When do you know an artwork is finished? According to multidisciplinary artist Tameka Norris, the answer is this: when you want to throw up. This unapologetic attitude bestows upon her work – be it performance, video, photography, painting or music – a certain confidence. As alter ego Meka-Jean or Mynameisnotshorty, she raps about being the resurrection of Jean-Michel Basquiat and the black Cindy Sherman, and her conviction leaves us wondering if Norris will live up to that hype.
She spent most her life on the Mississippi Gulf Coast – infamously torn apart in 2005 by Hurricane Katrina. Residing in LA when the storm hit, Norris developed a disjointed relationship to her birthplace, and ‘post-Katrina’ became the central narrative in her practice. Almost Acquaintances, her debut UK solo show, continues this investigation into the decay and fragility of modern life, mediated through her remote experience of Katrina. It features her latest body of work – a series of sculptural paintings made of torn bedsheets, painted and printed fabrics, embroidery and tampered representations of the American flag. Despite visual references to Tracey Emin and Yinka Shonibare, Norris succeeds in creating a convincing artistic voice of her own.
The paintings are carefully dressed and draped with discarded fragments, and the titles pay homage to the lives and homes that once stood
It’s hard to deny a sense of political injustice here, but the works speak quietly and tenderly in contrast to the artist’s often-heated polemic. The paintings are carefully dressed and draped with discarded fragments, and the titles pay homage to the lives and homes that once stood, while the exposed stretcher bars echo the notion of structures stripped of their flesh.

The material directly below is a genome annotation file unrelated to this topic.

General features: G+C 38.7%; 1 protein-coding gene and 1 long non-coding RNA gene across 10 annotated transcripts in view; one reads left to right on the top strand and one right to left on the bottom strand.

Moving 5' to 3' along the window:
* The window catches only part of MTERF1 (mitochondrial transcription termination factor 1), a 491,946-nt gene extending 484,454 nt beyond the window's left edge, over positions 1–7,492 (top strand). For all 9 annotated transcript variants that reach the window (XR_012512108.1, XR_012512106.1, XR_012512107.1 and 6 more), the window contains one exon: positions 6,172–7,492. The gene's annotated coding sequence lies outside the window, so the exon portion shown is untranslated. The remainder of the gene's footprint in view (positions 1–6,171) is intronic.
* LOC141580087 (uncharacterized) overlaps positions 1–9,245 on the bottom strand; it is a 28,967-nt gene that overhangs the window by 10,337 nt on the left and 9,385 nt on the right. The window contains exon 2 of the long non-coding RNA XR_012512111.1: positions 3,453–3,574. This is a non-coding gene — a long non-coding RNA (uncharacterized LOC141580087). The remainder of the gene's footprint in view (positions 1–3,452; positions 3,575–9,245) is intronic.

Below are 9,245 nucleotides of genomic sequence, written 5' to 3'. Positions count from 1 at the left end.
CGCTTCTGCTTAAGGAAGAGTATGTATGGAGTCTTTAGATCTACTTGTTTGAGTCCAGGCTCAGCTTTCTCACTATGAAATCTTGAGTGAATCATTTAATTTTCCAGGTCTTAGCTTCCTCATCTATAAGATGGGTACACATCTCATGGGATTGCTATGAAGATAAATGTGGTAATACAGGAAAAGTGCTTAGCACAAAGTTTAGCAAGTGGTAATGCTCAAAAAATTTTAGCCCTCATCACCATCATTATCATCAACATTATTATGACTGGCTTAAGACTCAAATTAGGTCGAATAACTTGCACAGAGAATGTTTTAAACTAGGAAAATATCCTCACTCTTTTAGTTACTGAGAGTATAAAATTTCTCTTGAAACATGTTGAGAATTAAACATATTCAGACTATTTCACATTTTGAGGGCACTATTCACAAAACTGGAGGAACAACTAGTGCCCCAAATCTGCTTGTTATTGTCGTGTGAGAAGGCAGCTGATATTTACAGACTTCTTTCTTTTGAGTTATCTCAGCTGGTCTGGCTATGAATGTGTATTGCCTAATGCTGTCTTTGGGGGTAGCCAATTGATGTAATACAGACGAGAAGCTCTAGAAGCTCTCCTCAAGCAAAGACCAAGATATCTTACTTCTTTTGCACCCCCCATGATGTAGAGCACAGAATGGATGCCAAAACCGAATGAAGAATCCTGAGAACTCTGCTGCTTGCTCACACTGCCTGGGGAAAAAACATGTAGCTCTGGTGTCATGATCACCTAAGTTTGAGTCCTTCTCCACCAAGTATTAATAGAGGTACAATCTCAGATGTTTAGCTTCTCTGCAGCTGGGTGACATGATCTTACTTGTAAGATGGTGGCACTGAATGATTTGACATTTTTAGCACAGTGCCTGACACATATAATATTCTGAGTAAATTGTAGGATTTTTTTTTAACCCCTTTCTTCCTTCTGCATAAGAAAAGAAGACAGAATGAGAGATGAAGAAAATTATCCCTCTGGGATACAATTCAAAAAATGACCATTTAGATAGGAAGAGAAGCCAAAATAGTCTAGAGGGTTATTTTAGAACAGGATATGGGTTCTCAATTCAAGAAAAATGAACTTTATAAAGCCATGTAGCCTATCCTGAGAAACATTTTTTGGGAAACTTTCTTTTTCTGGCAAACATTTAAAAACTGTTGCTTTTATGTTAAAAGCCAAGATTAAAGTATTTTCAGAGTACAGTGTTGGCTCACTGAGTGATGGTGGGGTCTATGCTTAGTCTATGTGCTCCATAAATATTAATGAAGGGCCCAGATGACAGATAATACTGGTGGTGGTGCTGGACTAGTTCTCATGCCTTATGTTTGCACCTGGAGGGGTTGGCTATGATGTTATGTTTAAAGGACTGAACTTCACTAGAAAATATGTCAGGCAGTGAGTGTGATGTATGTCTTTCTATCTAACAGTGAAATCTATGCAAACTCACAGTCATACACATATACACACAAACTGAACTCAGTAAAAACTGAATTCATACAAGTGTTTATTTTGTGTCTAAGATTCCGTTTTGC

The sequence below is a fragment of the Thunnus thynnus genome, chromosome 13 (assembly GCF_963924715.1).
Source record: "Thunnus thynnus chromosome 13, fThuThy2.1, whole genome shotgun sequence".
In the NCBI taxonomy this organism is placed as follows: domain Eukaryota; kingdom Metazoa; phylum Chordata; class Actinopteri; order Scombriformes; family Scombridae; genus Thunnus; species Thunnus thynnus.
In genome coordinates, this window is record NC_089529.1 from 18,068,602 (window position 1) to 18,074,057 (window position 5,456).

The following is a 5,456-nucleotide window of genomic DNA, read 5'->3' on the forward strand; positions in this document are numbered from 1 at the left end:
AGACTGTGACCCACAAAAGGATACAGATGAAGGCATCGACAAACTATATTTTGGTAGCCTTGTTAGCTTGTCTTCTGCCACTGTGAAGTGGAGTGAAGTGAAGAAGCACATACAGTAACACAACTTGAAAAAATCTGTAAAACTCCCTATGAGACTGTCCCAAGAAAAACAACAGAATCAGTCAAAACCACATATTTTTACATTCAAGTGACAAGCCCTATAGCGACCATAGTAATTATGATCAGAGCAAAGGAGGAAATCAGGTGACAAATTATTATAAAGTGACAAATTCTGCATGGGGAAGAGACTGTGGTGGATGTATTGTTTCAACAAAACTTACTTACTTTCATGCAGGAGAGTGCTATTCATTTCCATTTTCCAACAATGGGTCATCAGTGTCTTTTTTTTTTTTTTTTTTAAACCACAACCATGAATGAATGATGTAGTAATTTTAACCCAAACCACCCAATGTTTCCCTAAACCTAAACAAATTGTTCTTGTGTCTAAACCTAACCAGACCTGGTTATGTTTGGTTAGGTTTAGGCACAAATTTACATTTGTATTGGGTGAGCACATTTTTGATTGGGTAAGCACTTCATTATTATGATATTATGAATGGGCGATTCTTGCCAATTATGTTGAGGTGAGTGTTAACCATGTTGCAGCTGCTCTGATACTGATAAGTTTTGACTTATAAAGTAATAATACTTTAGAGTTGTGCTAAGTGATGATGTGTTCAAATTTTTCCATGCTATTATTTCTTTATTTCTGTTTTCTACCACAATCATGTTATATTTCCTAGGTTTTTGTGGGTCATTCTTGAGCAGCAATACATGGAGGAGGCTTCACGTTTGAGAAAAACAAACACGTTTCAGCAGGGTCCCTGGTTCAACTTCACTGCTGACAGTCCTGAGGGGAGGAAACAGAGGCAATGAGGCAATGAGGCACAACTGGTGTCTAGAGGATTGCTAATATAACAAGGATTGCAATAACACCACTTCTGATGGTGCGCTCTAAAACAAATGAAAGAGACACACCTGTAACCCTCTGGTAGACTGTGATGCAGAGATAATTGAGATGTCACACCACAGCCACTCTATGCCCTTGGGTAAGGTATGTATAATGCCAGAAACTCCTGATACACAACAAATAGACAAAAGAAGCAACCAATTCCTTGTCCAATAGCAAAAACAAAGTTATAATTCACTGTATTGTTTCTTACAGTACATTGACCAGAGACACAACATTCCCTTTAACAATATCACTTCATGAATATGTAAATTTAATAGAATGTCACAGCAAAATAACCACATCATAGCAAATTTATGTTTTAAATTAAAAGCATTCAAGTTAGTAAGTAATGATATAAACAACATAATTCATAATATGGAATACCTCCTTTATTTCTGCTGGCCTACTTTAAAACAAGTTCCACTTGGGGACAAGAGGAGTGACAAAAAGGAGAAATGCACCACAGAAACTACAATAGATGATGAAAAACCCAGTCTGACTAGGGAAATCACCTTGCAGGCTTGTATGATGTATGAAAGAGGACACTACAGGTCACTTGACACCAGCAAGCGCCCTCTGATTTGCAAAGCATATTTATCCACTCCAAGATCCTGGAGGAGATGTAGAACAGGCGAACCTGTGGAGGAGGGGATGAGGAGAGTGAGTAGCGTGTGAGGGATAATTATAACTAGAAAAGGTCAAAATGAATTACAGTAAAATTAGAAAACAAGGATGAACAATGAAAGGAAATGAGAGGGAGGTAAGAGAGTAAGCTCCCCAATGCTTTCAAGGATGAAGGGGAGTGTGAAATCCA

The strength of her work is in its tension. Norris is attempting to expose the reality of New Orleans as a victim of failed gentrification post-Katrina, and fittingly the show opens with Empty Lot, Comes Predator (2014). Here, four painted pink diamonds are configured to resemble an ‘X’ that is reminiscent of the search-and-rescue X-coding that was used to record the number of dead bodies found on a particular site following the disaster. Many of the homes that remained standing after Katrina still bear these codes, the residents lacking the funds for their expensive removal, as a constant reminder of the devastation that makes it challenging for the community to be optimistic about the future. This rather grim reminder is counterbalanced by Norris’s subtle and sometimes playful execution of these paintings – braided rags, personal anecdotes, warm colours and soft textures.
Tucked away on a small screen at the back are two earlier videoworks. In both films the artist casts herself as a Black Venus in response to Michelangelo Pistoletto’s Venus of the Rags (1967/74). They endeavour to illustrate her wider practice and exploration of what it means to be a black artist in the canon of art history, and I can’t help but think that if similar works had been given more prominence, it would have allowed for a deeper dialogue with the current work and greater dimension to the exhibition; but ultimately, this is a strong display by a promising young provocateur.
This article was first published in the May 2014 issue.